In this piece, aired in 2017, London-based spoken word artist, George the Poet, states his case for why artists should be ‘political’. He says artists are not just entertainers and they can’t simply ‘sit on the fence’. Rather they should be the vanguards of the social movement for change.
His words and his sentiment are captivating and, for any of you active or dormant creatives out there, might make the hairs on the back of your neck stand on end. It is a call to action, for artists to be advocates and their audiences, activists. George acknowledges how his place, as a poet in his community, positions him to have a positive influence on the young people who follow his work.
George Mpanga, born to Ugandan parents, grew up in Harlesden, North West London, just a stone’s throw from my own former neighbourhood. His voice and sound are iconic of UK black urban youth and, like many, his first art form was rapping. However he quit just before the release of his first album and moved into the genre of performance poetry. Why? To have a greater impact.
“Poetry can make things clear. No one gave a monkey’s when I used to rap, but the minute I turned the music off and delivered the exact same words acapella, people paid attention.”
In a Q & A with fellow poet, Raymond Antrobus, back in 2012, George explained “Poetry can make things clear. No one gave a monkey’s when I used to rap, but the minute I turned the music off and delivered the exact same words acapella (literally), people paid attention.”
For an artist who wants to convey important messages about life, culture and society, capturing people’s attention is everything.
These days, George combines poetry and social political commentary in his multi award-winning podcast, Have you heard George’s podcast?
In 2019, he turned down an MBE (Member of the Most Excellent Order of the British Empire) because ‘he couldn’t pass up an opportunity to make people “really understand how damaging the legacy of British colonialism has been on the African continent”’
George took this moment in his personal life to raise awareness of a bloody period in history that continues to influence the lives of black people around the world today.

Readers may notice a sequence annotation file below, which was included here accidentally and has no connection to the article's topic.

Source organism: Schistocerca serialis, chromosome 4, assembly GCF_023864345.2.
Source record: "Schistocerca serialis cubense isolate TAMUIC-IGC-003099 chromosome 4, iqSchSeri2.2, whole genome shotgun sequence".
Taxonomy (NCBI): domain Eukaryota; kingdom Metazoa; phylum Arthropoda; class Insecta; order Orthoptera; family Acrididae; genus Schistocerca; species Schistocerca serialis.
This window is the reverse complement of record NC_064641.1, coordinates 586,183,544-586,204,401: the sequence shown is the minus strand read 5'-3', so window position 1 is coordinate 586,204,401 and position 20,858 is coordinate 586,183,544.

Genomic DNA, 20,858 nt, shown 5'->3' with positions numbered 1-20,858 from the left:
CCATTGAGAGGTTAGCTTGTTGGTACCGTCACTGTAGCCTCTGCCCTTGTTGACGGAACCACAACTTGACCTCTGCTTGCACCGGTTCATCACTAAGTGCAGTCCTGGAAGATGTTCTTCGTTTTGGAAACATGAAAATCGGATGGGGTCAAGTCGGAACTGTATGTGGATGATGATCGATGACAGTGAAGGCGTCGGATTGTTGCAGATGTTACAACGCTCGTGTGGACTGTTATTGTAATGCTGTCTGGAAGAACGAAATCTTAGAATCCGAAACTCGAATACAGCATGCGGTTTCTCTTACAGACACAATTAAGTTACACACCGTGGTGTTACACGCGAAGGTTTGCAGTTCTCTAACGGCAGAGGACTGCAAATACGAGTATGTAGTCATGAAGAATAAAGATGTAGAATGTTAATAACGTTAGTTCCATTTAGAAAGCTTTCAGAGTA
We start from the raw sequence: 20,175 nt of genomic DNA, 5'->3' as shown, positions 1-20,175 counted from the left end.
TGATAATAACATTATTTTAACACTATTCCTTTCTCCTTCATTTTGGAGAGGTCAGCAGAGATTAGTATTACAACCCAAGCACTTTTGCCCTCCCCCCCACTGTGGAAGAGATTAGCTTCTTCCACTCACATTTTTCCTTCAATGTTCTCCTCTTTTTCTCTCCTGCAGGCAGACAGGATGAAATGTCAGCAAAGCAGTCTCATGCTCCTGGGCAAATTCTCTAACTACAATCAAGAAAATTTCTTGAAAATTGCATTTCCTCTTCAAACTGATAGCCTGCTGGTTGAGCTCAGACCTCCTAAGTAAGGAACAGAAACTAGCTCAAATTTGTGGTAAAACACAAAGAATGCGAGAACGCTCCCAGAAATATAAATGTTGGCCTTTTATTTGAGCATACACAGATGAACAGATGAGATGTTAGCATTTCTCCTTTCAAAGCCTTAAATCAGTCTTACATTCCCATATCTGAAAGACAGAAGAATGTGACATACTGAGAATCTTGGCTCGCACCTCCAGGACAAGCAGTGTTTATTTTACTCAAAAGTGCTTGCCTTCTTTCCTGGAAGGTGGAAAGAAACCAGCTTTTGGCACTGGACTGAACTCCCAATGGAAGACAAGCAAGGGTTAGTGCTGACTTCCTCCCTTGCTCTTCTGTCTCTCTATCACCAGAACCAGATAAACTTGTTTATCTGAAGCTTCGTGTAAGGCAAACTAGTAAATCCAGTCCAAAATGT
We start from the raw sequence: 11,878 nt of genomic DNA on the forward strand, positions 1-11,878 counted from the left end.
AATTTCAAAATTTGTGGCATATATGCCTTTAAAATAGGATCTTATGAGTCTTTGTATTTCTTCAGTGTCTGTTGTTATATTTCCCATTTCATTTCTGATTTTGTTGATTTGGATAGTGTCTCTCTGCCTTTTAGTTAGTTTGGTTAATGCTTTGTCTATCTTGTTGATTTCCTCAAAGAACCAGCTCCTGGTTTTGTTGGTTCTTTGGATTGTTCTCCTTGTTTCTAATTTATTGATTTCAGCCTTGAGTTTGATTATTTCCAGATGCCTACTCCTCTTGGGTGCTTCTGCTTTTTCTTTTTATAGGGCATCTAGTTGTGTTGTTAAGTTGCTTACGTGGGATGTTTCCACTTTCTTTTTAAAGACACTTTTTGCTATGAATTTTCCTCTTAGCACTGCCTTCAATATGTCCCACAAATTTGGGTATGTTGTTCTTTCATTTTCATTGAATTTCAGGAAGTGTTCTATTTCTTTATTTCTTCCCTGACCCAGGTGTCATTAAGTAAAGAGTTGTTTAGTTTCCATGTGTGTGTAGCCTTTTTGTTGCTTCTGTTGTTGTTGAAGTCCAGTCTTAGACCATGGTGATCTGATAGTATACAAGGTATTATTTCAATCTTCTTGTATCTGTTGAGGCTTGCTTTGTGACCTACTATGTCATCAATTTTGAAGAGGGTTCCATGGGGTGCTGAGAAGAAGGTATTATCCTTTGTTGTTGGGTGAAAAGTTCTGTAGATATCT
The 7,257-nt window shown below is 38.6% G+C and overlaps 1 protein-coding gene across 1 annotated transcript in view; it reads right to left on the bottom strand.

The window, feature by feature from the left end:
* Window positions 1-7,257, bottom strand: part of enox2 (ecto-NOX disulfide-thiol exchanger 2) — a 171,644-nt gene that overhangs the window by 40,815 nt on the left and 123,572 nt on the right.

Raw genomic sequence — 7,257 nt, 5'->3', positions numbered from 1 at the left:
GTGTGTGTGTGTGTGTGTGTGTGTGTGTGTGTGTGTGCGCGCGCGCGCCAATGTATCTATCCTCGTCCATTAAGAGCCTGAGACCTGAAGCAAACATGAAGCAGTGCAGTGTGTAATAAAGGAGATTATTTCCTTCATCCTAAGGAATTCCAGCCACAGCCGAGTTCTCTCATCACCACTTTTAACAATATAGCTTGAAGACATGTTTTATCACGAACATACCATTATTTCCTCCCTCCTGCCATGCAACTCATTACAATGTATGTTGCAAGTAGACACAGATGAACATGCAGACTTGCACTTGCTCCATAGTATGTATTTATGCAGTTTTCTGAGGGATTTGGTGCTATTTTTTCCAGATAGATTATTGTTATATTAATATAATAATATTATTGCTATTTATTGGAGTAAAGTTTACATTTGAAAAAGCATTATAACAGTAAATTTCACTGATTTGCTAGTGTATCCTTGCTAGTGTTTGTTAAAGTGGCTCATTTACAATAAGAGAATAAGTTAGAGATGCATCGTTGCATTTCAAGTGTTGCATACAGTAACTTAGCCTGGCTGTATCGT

If you listen to his podcast, you will hear how George uses lyricism, rhythm and rhyme to highlight important issues and raise awareness of the opportunities for change. In doing so, he follows in the footsteps of other activist poets, such as Jamaican-born, UK dub poet, Linton Kwesi-Johnson, who once said, “Writing [is] a political act and poetry [is] a cultural weapon.”
Arts for Systems Change
Our aim is to explore the creative ways in which powerful ideas can be transmitted. We want to support artists of all genres and backgrounds to be a voice for their communities and a catalyst for change in our society.
Art can bring personal and social transformation. It can be a tool and a gift. It can shed light, raise questions, illuminate hope and bring people together.
Not only can it provide poignant commentary on what is broken in our systems, Art can bring personal and social transformation. It can be a tool and a gift. It can shed light, raise questions, illuminate hope and bring people together.
Yes, we can make pictures and films that please the eye, we can play music that makes you tap your feet, but when artists offer their craft in service to humanity, to a positive vision for the Earth, then both they and we, their audience, take a step closer to fulfilling our true potential.
Are you a visual or performance artist, writer, musician or film maker with a focus on social change? We want to hear from you.
Become a member of Systems Change Alliance and be part of sharing your work and ideas in our Community Forum.
For more info, get in touch at [email protected]
Photo by Trust “Tru” Katsande
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